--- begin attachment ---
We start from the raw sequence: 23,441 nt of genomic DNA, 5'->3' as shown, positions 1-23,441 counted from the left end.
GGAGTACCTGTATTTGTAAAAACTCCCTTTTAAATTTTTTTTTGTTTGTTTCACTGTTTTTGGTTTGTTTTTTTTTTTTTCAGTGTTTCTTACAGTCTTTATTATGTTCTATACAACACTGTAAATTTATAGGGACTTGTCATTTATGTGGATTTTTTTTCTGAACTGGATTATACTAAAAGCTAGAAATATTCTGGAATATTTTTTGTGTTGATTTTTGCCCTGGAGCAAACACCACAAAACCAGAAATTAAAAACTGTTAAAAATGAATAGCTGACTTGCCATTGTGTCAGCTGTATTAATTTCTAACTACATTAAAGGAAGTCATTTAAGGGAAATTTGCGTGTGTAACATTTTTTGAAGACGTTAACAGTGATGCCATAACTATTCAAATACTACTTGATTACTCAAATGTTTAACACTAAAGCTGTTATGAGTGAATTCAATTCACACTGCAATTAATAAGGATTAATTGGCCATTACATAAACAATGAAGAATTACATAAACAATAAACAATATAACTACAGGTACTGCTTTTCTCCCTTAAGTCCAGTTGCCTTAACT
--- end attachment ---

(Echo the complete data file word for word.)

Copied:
We start from the raw sequence: 23,441 nt of genomic DNA, 5'->3' as shown, positions 1-23,441 counted from the left end.
GGAGTACCTGTATTTGTAAAAACTCCCTTTTAAATTTTTTTTTGTTTGTTTCACTGTTTTTGGTTTGTTTTTTTTTTTTTCAGTGTTTCTTACAGTCTTTATTATGTTCTATACAACACTGTAAATTTATAGGGACTTGTCATTTATGTGGATTTTTTTTCTGAACTGGATTATACTAAAAGCTAGAAATATTCTGGAATATTTTTTGTGTTGATTTTTGCCCTGGAGCAAACACCACAAAACCAGAAATTAAAAACTGTTAAAAATGAATAGCTGACTTGCCATTGTGTCAGCTGTATTAATTTCTAACTACATTAAAGGAAGTCATTTAAGGGAAATTTGCGTGTGTAACATTTTTTGAAGACGTTAACAGTGATGCCATAACTATTCAAATACTACTTGATTACTCAAATGTTTAACACTAAAGCTGTTATGAGTGAATTCAATTCACACTGCAATTAATAAGGATTAATTGGCCATTACATAAACAATGAAGAATTACATAAACAATAAACAATATAACTACAGGTACTGCTTTTCTCCCTTAAGTCCAGTTGCCTTAACT